Detritic Skeleta : The Reappropriation of a Second Nature

Student : Johana Monroy

Tutor : Marcos Cruz

C.Bio.Ma Thesis Studio


The basis of the research revolves around the idea that there can exist a second life for waste products as opposed to the current notion of throwing waste away and forgetting its existence.  Piles of waste keep accumulating around the world, polluting our air and water, while if we just take the time to re-examine the material industry, we can find a way to re-purpose the forgotten by giving it a new meaning.

The focus of the project is the re-approapriation of organic detritus as a nutrient based system that not only serves as structure in the material sense, but that is also capable of supporting plant growth with the remaining nourishment found in food waste.

The current life cycle of food waste exists in the “cradle to grave” sense.  Food being grown to support life but then all the waste is simple thrown away at landfills.

This project wants to redirect this idea to a “cradle to cradle” cycle which metabolically looks at products in which one cycle is a closed loop that helps sustain itself.

Currently, we see projects that are already working with this metabolic idea, using waste as a material.  Aside from the Hy-Fy pavilion mentioned above, most projects are of small scale, targeting the industrial design world of lamps and other objects.

Detritic-Skeleta aims to work in a bigger scale, proving that organic matter can be used in an architectural scale.

While researching current waste products, bone and eggshell are 2 major products that would have a possible structural value.

To support plant growth, other waste materials were researched, focusing on coffee grounds and banana peels, which are not only vastly available but that also filled with nitrogen and potassium, 2 major components needed for plant development.

Many sample were made to discover the best mix for structural support of the system.  The main components being bone and eggshell.

Bricks were produced with said material and some were cnc’d proving that the material could be used in digital fabrication.


[Prototype 1.0]

The first set of prototypes were casted in latex moulds, having both a structural base and a nutrient like shell that would assist the plant.

The geometry was then later explored more through grasshopper, where the shape was given further texture and made to be a web-like attractor that would not only help with the development of plants, but that might also attract other organisms.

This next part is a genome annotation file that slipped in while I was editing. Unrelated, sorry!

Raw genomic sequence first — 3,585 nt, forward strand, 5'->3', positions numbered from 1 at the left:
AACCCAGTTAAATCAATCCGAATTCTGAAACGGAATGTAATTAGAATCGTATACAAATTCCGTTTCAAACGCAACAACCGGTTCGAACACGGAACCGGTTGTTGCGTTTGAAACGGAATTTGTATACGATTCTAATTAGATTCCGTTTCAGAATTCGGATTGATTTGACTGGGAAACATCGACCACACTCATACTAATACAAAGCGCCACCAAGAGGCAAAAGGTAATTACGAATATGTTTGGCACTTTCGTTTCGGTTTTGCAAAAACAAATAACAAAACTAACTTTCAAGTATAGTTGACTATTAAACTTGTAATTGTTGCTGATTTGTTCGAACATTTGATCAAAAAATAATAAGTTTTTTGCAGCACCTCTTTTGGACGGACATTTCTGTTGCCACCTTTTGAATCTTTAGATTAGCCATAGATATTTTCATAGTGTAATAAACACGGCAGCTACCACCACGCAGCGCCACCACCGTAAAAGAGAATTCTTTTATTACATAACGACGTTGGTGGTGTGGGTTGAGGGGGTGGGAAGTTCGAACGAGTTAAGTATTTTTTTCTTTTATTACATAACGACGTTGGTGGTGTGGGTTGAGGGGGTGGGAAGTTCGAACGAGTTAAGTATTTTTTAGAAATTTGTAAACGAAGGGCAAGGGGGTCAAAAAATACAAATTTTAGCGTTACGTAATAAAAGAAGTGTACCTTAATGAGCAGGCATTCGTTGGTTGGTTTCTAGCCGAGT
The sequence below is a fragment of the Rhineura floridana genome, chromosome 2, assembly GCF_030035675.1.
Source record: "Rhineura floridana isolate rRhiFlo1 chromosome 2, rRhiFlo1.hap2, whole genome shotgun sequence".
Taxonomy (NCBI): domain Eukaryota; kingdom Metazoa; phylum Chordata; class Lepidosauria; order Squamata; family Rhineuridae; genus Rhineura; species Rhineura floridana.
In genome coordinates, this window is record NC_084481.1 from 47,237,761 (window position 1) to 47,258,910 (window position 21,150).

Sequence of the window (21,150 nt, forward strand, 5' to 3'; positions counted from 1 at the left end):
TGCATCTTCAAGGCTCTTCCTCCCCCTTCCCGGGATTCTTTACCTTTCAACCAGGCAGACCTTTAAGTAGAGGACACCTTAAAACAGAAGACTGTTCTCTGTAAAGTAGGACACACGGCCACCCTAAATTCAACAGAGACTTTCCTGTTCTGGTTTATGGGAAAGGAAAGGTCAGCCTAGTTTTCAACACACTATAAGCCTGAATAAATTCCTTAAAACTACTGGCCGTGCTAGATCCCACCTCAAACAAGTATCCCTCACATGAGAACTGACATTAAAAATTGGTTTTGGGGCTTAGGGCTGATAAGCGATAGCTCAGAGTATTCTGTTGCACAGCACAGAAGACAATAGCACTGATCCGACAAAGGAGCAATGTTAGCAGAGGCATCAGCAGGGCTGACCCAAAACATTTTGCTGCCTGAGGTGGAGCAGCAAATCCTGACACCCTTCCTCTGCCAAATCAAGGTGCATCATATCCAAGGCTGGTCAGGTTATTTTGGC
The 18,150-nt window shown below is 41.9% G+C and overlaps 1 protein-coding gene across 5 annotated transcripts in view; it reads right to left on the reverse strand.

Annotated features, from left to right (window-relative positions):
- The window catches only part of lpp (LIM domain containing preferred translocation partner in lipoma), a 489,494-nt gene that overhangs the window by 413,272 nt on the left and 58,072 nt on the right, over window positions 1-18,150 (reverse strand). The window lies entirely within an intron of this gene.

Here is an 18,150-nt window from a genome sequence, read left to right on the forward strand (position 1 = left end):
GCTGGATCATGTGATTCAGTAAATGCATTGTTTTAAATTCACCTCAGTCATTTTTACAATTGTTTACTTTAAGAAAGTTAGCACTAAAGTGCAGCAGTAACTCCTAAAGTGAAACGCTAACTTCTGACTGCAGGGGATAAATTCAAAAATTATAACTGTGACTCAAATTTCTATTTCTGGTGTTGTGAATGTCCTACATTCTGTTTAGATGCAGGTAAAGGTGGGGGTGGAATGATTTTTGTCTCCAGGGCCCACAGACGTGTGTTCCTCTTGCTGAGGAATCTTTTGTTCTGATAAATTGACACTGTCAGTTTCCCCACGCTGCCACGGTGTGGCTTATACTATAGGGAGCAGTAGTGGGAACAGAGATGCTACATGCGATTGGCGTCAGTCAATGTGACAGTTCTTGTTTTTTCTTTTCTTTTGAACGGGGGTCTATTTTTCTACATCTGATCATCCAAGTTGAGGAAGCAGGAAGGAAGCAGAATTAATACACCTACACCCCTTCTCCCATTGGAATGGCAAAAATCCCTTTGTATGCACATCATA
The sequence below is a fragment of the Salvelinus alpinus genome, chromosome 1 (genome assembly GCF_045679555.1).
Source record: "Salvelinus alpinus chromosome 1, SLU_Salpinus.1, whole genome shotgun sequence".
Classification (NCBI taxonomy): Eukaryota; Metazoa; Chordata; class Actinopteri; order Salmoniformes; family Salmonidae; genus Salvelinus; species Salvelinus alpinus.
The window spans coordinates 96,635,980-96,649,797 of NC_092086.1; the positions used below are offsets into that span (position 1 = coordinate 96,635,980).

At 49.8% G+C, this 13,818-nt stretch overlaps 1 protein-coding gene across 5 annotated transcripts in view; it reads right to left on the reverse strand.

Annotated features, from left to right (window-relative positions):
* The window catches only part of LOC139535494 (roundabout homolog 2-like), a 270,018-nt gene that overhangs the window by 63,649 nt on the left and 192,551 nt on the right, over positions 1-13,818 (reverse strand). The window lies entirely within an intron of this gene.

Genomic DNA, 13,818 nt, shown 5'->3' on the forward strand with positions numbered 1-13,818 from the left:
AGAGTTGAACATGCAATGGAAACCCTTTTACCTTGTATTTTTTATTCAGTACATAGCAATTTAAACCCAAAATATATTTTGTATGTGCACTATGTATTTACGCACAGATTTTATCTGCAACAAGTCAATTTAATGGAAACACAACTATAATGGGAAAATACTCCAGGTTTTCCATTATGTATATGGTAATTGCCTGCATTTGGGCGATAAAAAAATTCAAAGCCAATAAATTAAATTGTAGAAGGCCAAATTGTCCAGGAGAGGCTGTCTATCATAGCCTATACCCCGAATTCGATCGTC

Through the analysis of the first prototype, it was seen that the tile itself lacked many other aspects needed in optimal plant growth.  Prototype 1.0, had 2 hard shells that served as structure but had no soft components that held nutrients.\

As seen in nature and even in other disciples such as sculpture and fashion, there exists a play on the hard and the soft, on the structure and the nutrient.  The next set of prototypes were to not only deal with the structural aspects of the project, but also look for ways to develop a soft, flesh like component where nutrients were to be stored.

This set of geometrical studies not only focused on the possible design of the project but also on its fabrication method.  With the above studies, a new set of physical prototypes were developed which dealt with additive manufacturing.

The new method of fabrication led to new mixtures of the waste products which were 80% waste and 20% gelatin.


[Fibers in Time]

The geometries that are currently being explored are fibrous in appearance while being structurally sound in physicality.

The first set of geometries were of 2d nature, consisting of deformations of grids that were being pulled by set attractor points.

Later, these grids were seen as surfaces that would be altered not only in the x and y axis but also in the z axis, producing these fibrous meshed that led to different spaces as the grid was deformed in time.

These explorations led to the idea that these organic structures have a life-span, a life-cycle, allowing them to change in time as these begin to decompose and degrade.

As the surfaces changes as it is exposed to nature, its nutrients would be slowly dissolved into the ground, where it would provide nutrients to the plant life that it was serving as a scaffold to.

Through additive manufacturing, the above geometric studies were produced into physical form.

Here we can see how the various layers of material lead to different geometries, creating a landscape for plant growth.



The next steps for this research is to use the robotic arm to produce these detritic landscapes and find the plants that would benefit from the structure and its nutrients.